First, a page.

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Beyond Catfish Row: The Art of Porgy and Bess celebrates George Gershwin's famed opera, as interpreted by visual artists since its creation. The exhibition includes a number of paintings from the 1930s era, including works by American regionalist George Biddle, who illustrated the original Porgy and Bess libretto in 1935. Beyond Catfish Row also includes paintings by Gershwin himself and works by American modernist Henry Botkin, who accompanied the composer to Charleston while he wrote the opera.
The 1930s works are paired with more recent interpretations by contemporary artists Kara Walker and Jonathan Green. One of the foremost artists addressing issues of race, class, and gender in America, Walker created a suite of twenty lithographs as illustrations for the Porgy and Bess libretto published in 2013. Green served as the visual designer contributing to costume and set design for the 2016 Spoleto Festival USA production of Porgy and Bess.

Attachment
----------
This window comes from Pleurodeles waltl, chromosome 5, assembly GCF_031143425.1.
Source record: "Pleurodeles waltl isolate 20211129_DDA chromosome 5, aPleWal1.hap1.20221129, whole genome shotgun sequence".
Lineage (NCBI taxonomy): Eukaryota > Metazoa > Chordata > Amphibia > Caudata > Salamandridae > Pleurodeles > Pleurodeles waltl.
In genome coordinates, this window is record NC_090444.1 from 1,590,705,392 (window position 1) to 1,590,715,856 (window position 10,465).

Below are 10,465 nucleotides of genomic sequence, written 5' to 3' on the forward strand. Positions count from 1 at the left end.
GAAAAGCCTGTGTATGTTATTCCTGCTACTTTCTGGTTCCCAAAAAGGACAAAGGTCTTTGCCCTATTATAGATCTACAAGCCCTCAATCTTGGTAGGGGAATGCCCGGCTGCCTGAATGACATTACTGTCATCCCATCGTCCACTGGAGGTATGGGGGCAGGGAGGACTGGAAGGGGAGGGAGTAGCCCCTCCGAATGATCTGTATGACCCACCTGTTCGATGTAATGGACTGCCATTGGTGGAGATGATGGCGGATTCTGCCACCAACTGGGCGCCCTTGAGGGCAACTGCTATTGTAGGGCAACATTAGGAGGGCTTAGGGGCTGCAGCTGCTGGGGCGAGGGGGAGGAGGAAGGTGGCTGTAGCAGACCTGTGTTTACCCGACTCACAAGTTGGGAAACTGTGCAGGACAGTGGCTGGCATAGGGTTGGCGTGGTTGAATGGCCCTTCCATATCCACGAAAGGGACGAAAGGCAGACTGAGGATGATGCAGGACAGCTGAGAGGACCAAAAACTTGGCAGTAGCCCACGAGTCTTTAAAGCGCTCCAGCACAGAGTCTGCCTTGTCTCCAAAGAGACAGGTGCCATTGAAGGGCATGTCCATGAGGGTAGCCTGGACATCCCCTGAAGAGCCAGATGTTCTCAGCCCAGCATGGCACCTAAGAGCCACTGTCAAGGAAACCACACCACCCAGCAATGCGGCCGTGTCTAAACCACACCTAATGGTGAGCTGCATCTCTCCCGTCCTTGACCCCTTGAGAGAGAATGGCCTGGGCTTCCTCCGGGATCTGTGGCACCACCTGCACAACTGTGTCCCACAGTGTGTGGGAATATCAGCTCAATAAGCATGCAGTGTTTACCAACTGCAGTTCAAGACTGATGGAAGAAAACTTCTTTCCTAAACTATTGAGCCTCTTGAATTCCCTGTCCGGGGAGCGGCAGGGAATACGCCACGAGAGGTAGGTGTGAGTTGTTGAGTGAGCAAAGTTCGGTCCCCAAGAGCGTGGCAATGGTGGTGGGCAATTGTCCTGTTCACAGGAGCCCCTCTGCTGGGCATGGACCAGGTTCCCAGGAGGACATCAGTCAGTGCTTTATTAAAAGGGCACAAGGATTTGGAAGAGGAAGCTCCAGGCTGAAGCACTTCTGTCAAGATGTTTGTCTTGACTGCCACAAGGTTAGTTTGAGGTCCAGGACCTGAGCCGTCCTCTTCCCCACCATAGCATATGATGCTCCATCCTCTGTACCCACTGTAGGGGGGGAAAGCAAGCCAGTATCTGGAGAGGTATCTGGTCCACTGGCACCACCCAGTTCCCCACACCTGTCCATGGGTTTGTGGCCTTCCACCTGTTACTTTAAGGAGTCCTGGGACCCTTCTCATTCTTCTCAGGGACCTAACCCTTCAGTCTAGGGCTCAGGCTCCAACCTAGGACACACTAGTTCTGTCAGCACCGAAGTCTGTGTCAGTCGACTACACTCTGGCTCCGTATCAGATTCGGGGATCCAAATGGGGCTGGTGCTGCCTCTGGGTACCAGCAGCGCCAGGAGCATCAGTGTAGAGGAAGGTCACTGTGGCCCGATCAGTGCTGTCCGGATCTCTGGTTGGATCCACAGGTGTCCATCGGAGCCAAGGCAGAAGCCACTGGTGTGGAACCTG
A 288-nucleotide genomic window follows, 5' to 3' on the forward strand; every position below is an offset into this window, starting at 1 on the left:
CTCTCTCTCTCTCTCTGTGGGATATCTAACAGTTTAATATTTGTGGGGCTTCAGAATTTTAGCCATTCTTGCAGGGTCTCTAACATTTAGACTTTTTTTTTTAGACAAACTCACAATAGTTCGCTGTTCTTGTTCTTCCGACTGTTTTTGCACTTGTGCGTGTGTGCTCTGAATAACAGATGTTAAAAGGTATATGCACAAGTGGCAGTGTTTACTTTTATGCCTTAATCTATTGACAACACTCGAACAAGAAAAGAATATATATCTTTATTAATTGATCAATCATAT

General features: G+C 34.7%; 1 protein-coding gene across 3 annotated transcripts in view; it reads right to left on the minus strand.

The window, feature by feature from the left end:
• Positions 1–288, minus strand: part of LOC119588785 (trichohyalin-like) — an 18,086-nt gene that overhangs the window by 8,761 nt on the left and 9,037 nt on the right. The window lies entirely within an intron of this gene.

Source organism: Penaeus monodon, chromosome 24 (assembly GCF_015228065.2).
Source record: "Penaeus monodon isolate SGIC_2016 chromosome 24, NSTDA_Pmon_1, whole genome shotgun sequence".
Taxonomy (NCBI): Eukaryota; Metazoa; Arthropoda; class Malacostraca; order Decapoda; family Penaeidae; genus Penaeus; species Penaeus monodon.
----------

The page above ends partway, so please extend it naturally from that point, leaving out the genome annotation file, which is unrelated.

After a two-year multi-million dollar renovation, the Gibbes Museum of Art will host its annual Street Party on Thursday, May 4th, in celebration of its newly restored 112-year-old stately Beaux…READ MORE
I’ve always been drawn to the small details of works of art. Maybe it’s my own lack of dexterity when it comes to focusing on intricate details, but I find…READ MORE
I had not had the privilege of seeing a curated exhibition of Jacob Lawrence’s work in person before History, Labor, Life at the Gibbes Museum. I knew of his well-documented…READ MORE
CHARLESTON, S.C., March 27, 2017 – After a two-year, multi-million dollar renovation, the Gibbes Museum of Art will host its Annual Street Party in celebration of its newly restored 112-year-old…READ MORE